Don’t Take Me Out to the Ball Game: How (Not) Playing Sports Builds Character— Author Jake Smith on Values

October 17, 2014


 Today we welcome debut author Jake Smith onto the blog as he shares with us a little on his family, sports, and what it all means to him. Don’t forget to scroll down below for a prize packed giveaway including his debut novel, Wish.


Take Me Out to the Ball Game . . . or the Lake . . . or the Hobby Shop . . . or . . .

As usual, a smattering of Little League World Series games played across the Smith family TV in late August. Stunning, the ability of these kids. It felt different watching them this year, as my 12-year-old son, Pete, a baseball nut, had finished up his Little League season a couple of months earlier. Had things turned out differently, we could’ve found ourselves in Williamsport.

But it wasn’t because his team lost in the state finals for Michigan. Actually, Pete didn’t even play on the team from northern Michigan that competed in the play-offs.

As Pete’s regular season wrapped up, the decision arrived about whether or not to try out for the all-star team. This tryout pulls together kids from all of the other teams and selects a dozen who will go on to compete in various travel tournaments leading up to the play-offs that, as long as they keep winning, could land them on ESPN during the national finals. In two previous years, Pete tried out for the all-star team in his appropriate age bracket, and both times he failed to make the team. The way his 12-year-old season was shaping up, however, redemption seemed at hand. Especially when the all-star coach continued asking if he was going to try out.

The schedule, however, didn’t just include the weekend tournaments. Practices, every day. And recommendations from the coach on what kinds of activities the players shouldn’t do during the day if they wanted to stay fresh for the baseball field.

In short, Pete saw that his entire summer would be determined by his baseball coach.

We left it up to him, painting a realistic picture—the potential for some wonderful experiences and lots of baseball, but also the sacrifice that would come with making such a commitment. And the family things he would certainly miss out on. He took only a few minutes to decide. “There’s too many other things I want to do this summer, Dad.”

Pete learned how to fly-fish, wading in a river and discovering where trout hide. He started playing his flute at church. He took great leaps in his tae kwon do lessons. We spent time at the beach in perfect sun-drenched days. I had my entire family around me on Father’s Day at a Detroit Tigers game, which they won in the bottom of the ninth inning. We visited out-of-town family. He embarked on a new hobby of building model airplanes, the smell of enamel paint and rubber cement flooding me with childhood memories. We explored the library and he read. A lot.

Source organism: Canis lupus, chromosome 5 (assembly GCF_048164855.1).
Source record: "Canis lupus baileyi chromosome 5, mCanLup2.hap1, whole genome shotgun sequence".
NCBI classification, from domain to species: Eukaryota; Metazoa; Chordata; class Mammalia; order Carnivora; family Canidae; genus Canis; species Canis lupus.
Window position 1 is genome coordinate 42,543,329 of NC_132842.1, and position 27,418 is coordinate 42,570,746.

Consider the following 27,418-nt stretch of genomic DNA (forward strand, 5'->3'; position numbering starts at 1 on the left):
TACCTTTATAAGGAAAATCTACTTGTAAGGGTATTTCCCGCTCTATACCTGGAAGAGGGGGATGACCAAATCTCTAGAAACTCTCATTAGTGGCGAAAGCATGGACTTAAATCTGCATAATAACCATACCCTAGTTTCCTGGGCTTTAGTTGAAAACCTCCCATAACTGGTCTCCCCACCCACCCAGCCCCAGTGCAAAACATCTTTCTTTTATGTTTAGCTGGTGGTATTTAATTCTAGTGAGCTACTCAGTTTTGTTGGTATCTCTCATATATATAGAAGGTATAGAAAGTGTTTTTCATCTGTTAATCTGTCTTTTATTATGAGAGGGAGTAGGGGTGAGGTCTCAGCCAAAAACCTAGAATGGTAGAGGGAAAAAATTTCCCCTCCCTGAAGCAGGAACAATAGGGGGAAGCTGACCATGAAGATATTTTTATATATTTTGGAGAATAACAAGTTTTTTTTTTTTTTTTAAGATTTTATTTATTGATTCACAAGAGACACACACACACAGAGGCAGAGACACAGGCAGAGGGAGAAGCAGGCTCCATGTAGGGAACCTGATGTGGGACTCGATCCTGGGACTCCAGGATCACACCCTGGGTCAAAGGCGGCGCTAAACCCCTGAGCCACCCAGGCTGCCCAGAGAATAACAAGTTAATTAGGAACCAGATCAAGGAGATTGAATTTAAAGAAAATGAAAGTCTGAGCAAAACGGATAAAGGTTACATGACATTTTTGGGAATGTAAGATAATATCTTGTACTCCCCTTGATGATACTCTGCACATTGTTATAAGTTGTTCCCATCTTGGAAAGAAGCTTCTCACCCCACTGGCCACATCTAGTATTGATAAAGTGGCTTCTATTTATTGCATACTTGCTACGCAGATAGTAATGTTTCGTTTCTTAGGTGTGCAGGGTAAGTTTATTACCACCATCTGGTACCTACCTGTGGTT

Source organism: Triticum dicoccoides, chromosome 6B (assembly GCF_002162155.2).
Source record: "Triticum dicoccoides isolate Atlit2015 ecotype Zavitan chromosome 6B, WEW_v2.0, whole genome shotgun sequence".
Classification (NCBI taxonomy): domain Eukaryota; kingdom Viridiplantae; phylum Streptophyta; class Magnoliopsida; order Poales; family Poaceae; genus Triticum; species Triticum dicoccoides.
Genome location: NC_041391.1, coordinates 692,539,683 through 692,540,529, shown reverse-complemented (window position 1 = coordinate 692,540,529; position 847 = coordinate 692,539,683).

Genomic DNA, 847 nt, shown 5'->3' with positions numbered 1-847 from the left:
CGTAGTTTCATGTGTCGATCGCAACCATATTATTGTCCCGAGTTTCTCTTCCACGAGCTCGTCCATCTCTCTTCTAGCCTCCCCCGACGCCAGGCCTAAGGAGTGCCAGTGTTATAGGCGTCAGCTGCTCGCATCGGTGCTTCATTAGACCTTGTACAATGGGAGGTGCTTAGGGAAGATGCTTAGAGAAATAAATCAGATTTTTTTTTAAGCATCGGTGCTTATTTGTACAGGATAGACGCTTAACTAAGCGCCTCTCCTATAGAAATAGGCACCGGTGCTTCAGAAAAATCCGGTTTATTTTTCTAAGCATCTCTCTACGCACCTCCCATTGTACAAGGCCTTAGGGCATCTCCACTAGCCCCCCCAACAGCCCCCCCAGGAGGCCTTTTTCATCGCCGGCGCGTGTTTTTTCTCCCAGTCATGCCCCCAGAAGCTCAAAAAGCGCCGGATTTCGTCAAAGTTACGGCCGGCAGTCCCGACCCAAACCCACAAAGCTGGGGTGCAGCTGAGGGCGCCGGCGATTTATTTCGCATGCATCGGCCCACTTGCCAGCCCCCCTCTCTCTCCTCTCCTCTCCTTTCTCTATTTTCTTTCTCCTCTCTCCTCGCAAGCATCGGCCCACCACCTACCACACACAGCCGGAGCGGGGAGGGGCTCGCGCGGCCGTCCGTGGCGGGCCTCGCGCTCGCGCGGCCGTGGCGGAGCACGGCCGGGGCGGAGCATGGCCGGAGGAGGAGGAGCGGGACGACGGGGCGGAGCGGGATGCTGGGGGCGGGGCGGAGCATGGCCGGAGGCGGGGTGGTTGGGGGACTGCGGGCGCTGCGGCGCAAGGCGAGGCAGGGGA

There’s no doubt sports build character: teamwork, coping with failure and disappointment, handling success, sportsmanship. Life lessons, all. But character is also built in the decision not to play and on the paths that decision can lead a young person . . . when the family walks those paths together. The imagination nurtured. The diverse experiences gained. The family bonds deepened. The perfect blend is where the skills and lessons of sports and non-sports overlap.

Pete discovered that summer isn’t defined by baseball. Neither is life. We dedicate and commit ourselves to certain things—a career, a passion, an activity—but none of those things define us. Family does. And our relationships. And our faith.

It’s the difference between what we do and who we are.


Thanks, Jake, for stopping by the blog today!


Wish is available in stores and online now. Click the image to go to the product page.

Don’t forget to enter our Facebook giveaway for a chance to win a prize bag full of books, including Jake Smith’s debut, Wish.

 Facebook Kickoff Giveaway

Click here to enter our Crazy4Fiction Facebook giveaway!

Have a wonderful weekend, readers!